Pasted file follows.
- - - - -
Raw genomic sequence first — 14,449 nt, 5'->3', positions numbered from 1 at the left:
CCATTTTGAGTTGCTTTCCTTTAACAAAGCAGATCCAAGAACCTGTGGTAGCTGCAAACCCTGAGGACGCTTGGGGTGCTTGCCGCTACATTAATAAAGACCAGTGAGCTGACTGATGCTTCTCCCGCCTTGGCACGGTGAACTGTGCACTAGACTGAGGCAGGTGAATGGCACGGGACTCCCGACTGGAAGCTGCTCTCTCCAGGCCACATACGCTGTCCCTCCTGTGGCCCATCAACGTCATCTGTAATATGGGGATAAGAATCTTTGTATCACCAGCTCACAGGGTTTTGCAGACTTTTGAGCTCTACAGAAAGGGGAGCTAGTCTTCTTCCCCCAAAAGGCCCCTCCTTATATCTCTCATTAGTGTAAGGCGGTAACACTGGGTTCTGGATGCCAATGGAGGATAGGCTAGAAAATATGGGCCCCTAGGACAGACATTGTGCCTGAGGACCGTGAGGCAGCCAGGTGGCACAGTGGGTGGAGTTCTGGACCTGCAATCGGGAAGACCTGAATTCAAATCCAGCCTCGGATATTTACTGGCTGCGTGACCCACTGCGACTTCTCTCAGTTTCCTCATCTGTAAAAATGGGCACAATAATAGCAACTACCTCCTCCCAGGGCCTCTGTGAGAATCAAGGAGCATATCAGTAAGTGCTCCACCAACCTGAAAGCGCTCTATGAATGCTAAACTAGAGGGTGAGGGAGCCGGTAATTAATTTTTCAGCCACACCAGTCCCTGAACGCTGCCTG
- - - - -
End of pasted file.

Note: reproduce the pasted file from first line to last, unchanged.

Raw genomic sequence first — 14,449 nt, 5'->3', positions numbered from 1 at the left:
CCATTTTGAGTTGCTTTCCTTTAACAAAGCAGATCCAAGAACCTGTGGTAGCTGCAAACCCTGAGGACGCTTGGGGTGCTTGCCGCTACATTAATAAAGACCAGTGAGCTGACTGATGCTTCTCCCGCCTTGGCACGGTGAACTGTGCACTAGACTGAGGCAGGTGAATGGCACGGGACTCCCGACTGGAAGCTGCTCTCTCCAGGCCACATACGCTGTCCCTCCTGTGGCCCATCAACGTCATCTGTAATATGGGGATAAGAATCTTTGTATCACCAGCTCACAGGGTTTTGCAGACTTTTGAGCTCTACAGAAAGGGGAGCTAGTCTTCTTCCCCCAAAAGGCCCCTCCTTATATCTCTCATTAGTGTAAGGCGGTAACACTGGGTTCTGGATGCCAATGGAGGATAGGCTAGAAAATATGGGCCCCTAGGACAGACATTGTGCCTGAGGACCGTGAGGCAGCCAGGTGGCACAGTGGGTGGAGTTCTGGACCTGCAATCGGGAAGACCTGAATTCAAATCCAGCCTCGGATATTTACTGGCTGCGTGACCCACTGCGACTTCTCTCAGTTTCCTCATCTGTAAAAATGGGCACAATAATAGCAACTACCTCCTCCCAGGGCCTCTGTGAGAATCAAGGAGCATATCAGTAAGTGCTCCACCAACCTGAAAGCGCTCTATGAATGCTAAACTAGAGGGTGAGGGAGCCGGTAATTAATTTTTCAGCCACACCAGTCCCTGAACGCTGCCTG